But the IWC now has 89 member countries and its purpose has shifted from these early days.

Japan’s case continually points back to selected wording in the 1946 Convention to justify whaling, despite a moratorium on all commercial whaling since 1986. The convention states that it was set up to ‘provide for the proper conservation of whale stocks and thus make possible the orderly development of the whaling industry’.

The other part of the convention relied upon by Japan is Article VIII, which allows member governments to issue themselves special permits for whaling for scientific research. Article VIII also allows for the commercial sale of the whales caught under these special permits. Tellingly, Japan’s ‘research whaling’ began the year after the ban on commercial whaling came into effect.

Australia’s case has successfully demolished Japan’s claim that they are undertaking necessary scientific research. Australia has given evidence that there is no testable hypothesis behind the so-called research, that the catch limits are driven by commercial objectives, not scientific ones and lethal methods aren’t necessary for the stated scientific goals. One of the more bizarre arguments for killing the whales in order to research them emerged when Japan’s counsel Alan Boyle said: ‘Obtaining biopsy samples or attaching satellite tags for minke whales in the Antarctic, it’s not impossible, but the Japanese scientists have found that it has a very low success rate because the whales are swift and agile and the waters of the Antarctic ocean are far from calm.’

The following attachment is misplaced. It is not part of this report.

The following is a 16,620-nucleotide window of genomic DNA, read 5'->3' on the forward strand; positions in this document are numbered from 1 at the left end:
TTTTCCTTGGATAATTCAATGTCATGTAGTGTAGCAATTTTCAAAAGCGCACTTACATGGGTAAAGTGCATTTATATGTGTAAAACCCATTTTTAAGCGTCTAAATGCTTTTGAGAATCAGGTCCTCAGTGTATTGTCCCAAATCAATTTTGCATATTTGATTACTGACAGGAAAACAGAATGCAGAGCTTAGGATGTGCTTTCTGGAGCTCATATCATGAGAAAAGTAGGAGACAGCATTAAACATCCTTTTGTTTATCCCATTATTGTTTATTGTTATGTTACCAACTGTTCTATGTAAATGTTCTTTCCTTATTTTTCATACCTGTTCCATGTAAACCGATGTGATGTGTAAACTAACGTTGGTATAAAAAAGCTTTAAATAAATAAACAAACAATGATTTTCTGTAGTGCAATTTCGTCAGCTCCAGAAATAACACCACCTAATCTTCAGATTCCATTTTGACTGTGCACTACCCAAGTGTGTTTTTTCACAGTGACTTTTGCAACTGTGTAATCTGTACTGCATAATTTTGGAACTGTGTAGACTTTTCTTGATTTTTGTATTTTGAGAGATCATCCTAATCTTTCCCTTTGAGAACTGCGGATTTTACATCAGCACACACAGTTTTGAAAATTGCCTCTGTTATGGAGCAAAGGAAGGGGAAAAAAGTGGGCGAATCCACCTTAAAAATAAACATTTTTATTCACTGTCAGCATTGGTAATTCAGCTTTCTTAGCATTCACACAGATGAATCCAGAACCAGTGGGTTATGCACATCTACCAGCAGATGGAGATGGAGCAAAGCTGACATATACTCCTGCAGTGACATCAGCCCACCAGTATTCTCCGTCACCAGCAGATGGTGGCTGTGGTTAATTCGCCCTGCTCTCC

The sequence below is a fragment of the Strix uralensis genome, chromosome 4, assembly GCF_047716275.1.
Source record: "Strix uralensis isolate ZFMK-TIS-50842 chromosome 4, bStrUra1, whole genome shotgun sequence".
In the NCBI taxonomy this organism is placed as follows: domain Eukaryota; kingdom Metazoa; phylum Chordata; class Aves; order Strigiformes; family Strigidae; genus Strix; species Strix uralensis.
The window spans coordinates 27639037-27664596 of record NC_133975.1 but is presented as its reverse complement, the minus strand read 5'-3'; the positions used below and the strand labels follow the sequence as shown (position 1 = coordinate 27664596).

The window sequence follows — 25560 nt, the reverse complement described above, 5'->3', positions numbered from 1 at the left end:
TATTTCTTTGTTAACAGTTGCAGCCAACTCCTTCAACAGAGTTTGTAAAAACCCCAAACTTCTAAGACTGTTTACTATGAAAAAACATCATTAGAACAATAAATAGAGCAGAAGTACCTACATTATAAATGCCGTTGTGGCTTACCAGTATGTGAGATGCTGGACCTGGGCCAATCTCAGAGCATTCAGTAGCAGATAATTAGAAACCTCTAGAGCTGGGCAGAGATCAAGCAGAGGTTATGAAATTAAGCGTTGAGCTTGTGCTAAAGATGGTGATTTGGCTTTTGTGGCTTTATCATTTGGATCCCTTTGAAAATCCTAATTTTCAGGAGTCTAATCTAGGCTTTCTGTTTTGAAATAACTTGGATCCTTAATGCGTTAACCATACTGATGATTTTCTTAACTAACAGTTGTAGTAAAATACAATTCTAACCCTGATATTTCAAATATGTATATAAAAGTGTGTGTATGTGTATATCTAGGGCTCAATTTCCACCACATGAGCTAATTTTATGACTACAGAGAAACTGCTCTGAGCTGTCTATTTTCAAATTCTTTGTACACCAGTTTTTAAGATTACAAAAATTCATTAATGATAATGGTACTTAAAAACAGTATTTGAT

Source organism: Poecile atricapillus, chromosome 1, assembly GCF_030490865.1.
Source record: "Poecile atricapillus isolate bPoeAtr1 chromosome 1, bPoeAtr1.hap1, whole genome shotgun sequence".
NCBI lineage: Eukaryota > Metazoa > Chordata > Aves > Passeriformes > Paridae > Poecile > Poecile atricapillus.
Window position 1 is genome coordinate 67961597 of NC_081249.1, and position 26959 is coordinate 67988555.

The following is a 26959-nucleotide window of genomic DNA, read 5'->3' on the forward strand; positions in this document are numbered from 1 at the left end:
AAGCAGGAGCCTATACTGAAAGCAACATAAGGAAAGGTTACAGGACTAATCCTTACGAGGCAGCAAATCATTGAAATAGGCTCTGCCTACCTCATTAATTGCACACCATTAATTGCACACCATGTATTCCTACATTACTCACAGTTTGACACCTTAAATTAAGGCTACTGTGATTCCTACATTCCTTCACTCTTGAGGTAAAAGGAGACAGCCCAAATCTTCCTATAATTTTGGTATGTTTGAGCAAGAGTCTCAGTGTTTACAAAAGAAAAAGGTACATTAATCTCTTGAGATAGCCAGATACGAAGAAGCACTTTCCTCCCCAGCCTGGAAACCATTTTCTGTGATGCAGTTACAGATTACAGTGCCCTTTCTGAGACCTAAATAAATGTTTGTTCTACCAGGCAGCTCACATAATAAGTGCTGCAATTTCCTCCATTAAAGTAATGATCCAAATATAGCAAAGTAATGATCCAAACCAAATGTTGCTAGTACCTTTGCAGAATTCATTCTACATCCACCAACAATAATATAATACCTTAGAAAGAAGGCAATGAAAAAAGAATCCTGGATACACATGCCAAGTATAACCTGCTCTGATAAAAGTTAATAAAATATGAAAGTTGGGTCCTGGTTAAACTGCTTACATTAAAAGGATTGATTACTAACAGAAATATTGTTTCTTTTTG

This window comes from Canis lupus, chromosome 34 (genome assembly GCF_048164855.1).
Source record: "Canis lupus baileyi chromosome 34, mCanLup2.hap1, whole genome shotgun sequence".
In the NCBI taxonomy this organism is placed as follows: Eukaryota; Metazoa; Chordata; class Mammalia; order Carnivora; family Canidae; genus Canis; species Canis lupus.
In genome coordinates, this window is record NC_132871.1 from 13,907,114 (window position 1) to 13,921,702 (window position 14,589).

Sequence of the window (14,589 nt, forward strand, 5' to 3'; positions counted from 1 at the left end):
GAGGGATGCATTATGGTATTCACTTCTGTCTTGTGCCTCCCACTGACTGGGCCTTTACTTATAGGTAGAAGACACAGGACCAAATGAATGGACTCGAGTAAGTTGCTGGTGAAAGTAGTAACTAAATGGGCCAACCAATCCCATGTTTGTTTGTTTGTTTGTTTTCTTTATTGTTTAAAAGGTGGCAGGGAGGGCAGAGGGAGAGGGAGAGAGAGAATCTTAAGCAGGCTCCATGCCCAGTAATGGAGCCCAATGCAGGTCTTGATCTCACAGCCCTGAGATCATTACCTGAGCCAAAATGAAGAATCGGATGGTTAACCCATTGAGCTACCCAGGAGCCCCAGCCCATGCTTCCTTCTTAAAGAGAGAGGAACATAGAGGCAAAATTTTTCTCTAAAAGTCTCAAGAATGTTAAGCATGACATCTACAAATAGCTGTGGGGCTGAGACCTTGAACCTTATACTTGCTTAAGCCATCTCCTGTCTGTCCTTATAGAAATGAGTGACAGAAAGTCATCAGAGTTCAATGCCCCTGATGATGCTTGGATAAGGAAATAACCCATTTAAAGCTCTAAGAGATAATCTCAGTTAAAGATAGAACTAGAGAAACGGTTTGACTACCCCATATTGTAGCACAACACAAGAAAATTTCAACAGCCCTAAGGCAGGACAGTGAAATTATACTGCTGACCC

But the outcome of the case isn’t a forgone conclusion.

Australia has pointed to the emphasis in the convention on conservation and the protection of ‘all species of whales from further over-fishing’ and its intention to be ‘a system of international regulation’ undertaken collectively by IWC member nations. Japan continues to act unilaterally, ignoring resolutions made against the ‘research’ whaling programs, JARPA and JARPA II.

Australia has highlighted a number of resolutions which Japan is contravening. For example, the IWC noted in resolution 2003–1 that: ‘Through the adoption of more than a hundred conservation-oriented resolutions, as well as through various Schedule amendments, the Commission has evolved into an organisation internationally recognised, among other things, for its meaningful contributions to the conservation of great whales; furthering that conservation work through those Resolutions and Schedule amendments, the Commission has gradually developed an extensive conservation-oriented agenda.’

Also, in 2003 the IWC strongly urged Japan to withdraw its JARPA II proposal and in 2005 reaffirmed that the commission is of the opinion that Special Permit whaling should be terminated and scientific research be limited to non-lethal methods only. Japan refuses to abide by the IWC’s authority as a collective regulatory body.